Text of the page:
I’ve always admired those old-fashioned looking intricately embroidered pillows that resemble tapestry. Now, I’m proud to say, I’ve made one myself.
This Jacobean embroidered pillow project measures a mere 10-square inches but it contains more machine embroidery than I’ve ever applied to a single project.
I love to incorporate a little machine embroidery into my pillow making and I think you’ll enjoy seeing how this project unfolded.
I first started this particular project several weeks ago and was thrilled with how it quickly began to come together for me.
Throughout this post, I’ve recapped the embroidery process for you.
It all started with a gorgeous, colorful threads and a stunning design. In this case, I used four different designs to create the look of one big, cohesive design.
A thread chart dictates the order of the colors and a design template helps with accurate placement which is critical when combining four different designs so close together.
It’s always fun to watch the colors stitch out on the fabric.
The transformation is totally cool when you start with blank fabric and before you know it, an intricate design is slowly revealed.
You can see how the design began to take shape in the photos below.
Each design here required more than 50-thousand stitches and an average of 30-thread color changes.
Imagine how long it would take to duplicate the same number of stitches if you were to do this by hand (which I just do not have the patience for).
Here’s a look at my first finished square.
One square down, three more squares to go.
Another template is used to help determine exactly where the next embroidered square will go.
I had to line-up each square very carefully to get the designs as close together as possible without any stitches overlapping.
Here’s another look at the embroidery stages of square number two, number three and just a hint of square number four.
Once all the squares have been stitched out, I used a water soluble marker to create a cutting guide.
IMPORTANT NOTE: Never cut the fabric around an embroidered project, until you’re absolutely sure that you’ve measured and you’re sure of the exact finished size you want your project to be.
Even then, cut a bit more allowance just to be sure.
You can always cut down the size but if you cut the wrong size after ou’ve put in this much embroidery, that would be a shame.
I wanted the pillow to be the exact size of the embroidered dimensions.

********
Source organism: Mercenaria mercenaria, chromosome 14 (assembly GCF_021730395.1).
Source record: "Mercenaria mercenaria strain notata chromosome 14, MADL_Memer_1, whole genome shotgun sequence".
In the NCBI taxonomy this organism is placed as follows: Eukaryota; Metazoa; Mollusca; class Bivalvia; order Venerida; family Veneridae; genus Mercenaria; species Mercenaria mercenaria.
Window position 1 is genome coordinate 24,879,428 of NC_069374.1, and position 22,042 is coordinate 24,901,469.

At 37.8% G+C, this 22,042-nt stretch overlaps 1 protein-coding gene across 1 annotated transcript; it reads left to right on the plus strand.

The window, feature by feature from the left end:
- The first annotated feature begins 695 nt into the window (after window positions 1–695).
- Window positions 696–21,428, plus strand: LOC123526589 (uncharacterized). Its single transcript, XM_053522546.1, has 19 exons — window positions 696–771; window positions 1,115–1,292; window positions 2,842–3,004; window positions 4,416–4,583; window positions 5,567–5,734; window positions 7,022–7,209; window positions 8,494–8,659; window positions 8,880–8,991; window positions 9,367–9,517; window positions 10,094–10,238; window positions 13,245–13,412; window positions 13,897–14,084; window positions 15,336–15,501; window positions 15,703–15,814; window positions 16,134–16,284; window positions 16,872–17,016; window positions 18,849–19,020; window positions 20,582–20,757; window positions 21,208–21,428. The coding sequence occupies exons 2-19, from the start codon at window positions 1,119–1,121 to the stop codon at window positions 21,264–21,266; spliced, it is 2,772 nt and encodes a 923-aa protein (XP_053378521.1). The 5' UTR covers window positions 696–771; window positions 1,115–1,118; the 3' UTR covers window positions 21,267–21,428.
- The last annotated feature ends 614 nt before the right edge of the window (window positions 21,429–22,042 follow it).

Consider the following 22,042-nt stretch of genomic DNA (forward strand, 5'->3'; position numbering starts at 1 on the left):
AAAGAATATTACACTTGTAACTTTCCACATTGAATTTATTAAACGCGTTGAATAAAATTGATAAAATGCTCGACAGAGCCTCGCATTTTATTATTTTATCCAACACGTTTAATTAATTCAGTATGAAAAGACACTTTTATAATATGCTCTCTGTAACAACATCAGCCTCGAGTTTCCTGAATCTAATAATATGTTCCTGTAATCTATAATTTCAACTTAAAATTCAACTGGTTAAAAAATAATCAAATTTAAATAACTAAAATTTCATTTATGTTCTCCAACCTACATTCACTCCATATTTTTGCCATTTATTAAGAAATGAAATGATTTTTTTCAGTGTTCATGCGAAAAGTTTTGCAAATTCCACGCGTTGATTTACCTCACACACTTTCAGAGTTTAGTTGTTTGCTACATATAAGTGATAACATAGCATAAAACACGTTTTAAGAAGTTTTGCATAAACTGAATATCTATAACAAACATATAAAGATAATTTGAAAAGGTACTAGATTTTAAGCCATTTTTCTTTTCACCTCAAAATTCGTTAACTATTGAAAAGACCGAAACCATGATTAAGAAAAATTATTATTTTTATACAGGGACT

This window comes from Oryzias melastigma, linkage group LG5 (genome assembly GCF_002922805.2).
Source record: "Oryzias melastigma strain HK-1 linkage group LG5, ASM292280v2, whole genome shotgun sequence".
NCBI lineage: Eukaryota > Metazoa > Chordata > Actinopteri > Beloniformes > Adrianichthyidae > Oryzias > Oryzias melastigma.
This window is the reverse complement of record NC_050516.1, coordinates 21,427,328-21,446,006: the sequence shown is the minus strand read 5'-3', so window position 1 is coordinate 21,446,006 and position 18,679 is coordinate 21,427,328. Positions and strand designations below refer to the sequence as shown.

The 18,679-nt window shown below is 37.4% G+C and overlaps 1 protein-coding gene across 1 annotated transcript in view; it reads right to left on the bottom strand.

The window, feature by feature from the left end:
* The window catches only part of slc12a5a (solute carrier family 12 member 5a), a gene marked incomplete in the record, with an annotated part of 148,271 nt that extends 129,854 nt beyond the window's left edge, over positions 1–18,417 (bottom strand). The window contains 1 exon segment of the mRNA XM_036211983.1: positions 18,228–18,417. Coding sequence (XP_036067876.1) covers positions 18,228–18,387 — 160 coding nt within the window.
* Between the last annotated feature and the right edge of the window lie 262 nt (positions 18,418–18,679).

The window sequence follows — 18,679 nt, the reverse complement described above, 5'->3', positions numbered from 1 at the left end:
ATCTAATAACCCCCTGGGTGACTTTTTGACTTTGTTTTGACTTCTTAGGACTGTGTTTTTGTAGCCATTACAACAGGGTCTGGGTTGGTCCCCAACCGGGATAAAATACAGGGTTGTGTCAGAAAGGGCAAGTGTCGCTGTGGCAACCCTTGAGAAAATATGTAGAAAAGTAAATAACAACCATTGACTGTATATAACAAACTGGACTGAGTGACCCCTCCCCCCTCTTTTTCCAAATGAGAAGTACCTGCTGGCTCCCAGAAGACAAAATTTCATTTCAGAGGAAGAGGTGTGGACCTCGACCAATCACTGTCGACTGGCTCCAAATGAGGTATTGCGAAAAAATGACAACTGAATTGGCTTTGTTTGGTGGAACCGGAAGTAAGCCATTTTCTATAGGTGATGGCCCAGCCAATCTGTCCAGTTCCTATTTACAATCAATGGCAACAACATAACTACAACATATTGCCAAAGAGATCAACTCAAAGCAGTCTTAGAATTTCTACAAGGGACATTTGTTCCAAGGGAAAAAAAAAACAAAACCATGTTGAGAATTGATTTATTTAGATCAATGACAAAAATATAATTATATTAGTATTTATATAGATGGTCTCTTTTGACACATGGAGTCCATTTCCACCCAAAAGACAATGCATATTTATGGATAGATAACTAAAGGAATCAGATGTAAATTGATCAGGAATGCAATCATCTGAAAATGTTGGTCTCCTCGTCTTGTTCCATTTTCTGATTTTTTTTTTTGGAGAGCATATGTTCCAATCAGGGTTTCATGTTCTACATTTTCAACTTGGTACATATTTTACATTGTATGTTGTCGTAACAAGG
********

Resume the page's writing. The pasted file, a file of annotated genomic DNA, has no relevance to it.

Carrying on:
The completed design ended up being about 10-inches so that’s what size pillow form I purchased.
This pillow would look just as lovely without fringe but I decided to add it, to frame the finished project with just a little bit more color.
The fringe was actually looped but I clipped the loops after installation for straight edged thread effect.
I also decided to add a bit of Jacobean embroidery on the back flap of the pillow as well.
The back is made up of two, over-lapping flaps.
Pin the fringe in place and put right fabric sides together and stitch all the way around to create a pillowcase flap opening in the back.
Turn inside-out the pillowcase and insert the pillow form through the opening in the back flaps.
Fluff the fringe and I’m all done.
I love it. What do you think?
Most people will never know the extra embroidery is on the back unless they turn it over.
But if you add it, you’ll always know it’s there and that make it that much more special.
I’ve already started a matching 10-inch companion Jacobean embroidered pillow to go along with this one.
It features four floral arrangements as focal points (instead of birds and butterflies like this one) and so far, it’s shaping up just as beautifully.
I’ll be sure to share it here later in an upcoming post.
This post is part of my new column, The Embroidered Attic where I’ll help de-mystify machine embroidery, share new projects and techniques and generally (and regularly) bring home embroidery to life.
Stay tuned for more embroidery features later in upcoming posts. ♥
Thanks for stopping by.
I’ll see you back here next time.
I’m linking this Jacobean embroidered pillow project to the following fellow bloggers:
Heather at Whipperberry
Lucy at Craftberry Bush